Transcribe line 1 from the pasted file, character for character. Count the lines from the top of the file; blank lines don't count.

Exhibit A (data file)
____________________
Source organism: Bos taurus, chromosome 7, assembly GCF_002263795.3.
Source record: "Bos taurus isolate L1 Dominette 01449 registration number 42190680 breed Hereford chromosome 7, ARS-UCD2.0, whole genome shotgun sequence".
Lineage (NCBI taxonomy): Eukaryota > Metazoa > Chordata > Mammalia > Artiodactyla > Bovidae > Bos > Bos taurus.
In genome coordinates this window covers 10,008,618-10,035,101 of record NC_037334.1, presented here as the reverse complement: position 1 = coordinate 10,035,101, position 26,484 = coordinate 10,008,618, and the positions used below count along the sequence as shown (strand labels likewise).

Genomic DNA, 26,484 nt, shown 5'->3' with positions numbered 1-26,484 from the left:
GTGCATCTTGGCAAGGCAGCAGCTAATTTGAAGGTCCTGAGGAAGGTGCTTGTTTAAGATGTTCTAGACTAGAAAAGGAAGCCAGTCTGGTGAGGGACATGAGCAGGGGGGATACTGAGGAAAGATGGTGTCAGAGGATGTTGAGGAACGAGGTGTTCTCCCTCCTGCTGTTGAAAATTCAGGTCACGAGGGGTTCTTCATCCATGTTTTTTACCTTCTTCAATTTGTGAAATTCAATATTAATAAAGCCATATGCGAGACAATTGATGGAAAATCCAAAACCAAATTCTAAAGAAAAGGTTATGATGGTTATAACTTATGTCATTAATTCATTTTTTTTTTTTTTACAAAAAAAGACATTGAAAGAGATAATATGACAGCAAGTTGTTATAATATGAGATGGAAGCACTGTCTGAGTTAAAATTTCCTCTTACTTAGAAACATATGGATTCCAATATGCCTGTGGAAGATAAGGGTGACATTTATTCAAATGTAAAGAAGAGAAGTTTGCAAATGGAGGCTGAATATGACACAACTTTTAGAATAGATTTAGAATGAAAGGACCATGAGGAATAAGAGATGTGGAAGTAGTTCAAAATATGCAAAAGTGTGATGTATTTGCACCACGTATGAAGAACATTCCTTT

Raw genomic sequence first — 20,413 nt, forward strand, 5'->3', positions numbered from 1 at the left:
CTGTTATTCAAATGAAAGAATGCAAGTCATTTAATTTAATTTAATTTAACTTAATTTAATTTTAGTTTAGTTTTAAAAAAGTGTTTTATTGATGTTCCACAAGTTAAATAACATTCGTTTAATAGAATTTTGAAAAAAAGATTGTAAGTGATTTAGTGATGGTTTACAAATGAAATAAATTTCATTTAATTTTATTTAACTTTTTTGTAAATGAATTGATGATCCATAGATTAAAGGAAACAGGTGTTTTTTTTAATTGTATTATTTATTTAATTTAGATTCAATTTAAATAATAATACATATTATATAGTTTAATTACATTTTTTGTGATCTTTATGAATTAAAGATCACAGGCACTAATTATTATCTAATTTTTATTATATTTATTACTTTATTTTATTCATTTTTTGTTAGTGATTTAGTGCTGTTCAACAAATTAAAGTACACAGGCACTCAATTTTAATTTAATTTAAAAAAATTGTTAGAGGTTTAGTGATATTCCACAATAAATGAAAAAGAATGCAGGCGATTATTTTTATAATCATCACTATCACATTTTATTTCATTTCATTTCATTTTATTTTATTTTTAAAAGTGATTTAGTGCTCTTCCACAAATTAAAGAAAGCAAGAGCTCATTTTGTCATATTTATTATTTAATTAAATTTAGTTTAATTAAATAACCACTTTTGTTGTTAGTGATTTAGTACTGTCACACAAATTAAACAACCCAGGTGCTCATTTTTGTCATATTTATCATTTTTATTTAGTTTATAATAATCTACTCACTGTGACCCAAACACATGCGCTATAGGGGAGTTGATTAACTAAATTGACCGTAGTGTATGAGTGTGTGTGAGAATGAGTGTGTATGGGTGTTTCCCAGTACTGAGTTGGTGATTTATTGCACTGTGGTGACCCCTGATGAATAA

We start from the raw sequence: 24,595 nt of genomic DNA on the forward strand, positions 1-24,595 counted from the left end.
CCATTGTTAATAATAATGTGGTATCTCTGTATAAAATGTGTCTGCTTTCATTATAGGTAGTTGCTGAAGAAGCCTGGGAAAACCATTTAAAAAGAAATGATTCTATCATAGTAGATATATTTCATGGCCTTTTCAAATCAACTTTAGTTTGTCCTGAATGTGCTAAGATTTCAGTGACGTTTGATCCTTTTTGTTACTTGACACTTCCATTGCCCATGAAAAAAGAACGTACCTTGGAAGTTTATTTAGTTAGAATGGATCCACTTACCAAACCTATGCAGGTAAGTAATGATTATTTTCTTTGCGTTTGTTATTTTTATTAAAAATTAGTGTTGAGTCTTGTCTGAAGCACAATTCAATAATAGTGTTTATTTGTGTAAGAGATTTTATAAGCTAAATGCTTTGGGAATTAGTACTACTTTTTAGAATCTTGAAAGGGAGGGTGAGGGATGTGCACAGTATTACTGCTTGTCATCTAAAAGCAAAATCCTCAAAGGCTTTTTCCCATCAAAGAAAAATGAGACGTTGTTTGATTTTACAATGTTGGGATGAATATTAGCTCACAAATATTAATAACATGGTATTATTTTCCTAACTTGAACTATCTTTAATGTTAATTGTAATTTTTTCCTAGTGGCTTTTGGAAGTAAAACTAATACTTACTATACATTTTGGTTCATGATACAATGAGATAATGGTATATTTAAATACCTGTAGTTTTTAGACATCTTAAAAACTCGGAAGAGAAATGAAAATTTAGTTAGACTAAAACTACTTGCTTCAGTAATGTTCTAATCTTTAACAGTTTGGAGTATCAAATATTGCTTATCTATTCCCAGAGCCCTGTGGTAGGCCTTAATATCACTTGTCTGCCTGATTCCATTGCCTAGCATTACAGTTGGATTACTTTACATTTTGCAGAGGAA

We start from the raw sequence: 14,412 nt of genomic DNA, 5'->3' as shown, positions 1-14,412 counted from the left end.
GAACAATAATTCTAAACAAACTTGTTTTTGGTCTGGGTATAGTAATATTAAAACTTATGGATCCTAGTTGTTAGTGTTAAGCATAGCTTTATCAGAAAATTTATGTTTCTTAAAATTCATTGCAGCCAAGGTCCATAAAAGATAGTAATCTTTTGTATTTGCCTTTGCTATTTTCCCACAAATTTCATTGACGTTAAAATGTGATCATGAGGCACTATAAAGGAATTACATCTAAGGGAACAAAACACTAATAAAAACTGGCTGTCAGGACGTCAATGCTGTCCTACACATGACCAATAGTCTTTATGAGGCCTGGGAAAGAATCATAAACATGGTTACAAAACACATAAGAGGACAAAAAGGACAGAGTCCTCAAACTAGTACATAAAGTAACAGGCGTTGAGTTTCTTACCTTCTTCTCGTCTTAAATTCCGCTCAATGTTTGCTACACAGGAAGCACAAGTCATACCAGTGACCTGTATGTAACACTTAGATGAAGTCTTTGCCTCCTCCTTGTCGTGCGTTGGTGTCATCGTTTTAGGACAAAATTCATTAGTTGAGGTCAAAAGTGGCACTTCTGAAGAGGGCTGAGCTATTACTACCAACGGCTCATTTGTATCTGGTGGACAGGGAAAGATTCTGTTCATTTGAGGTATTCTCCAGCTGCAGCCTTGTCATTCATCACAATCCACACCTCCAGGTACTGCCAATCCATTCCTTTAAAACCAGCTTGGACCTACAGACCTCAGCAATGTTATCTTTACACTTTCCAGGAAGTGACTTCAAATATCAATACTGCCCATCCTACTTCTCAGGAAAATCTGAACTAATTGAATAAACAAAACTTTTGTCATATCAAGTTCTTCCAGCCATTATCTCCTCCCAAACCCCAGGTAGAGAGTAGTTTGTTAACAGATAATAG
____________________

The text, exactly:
Source organism: Bos taurus, chromosome 7, assembly GCF_002263795.3.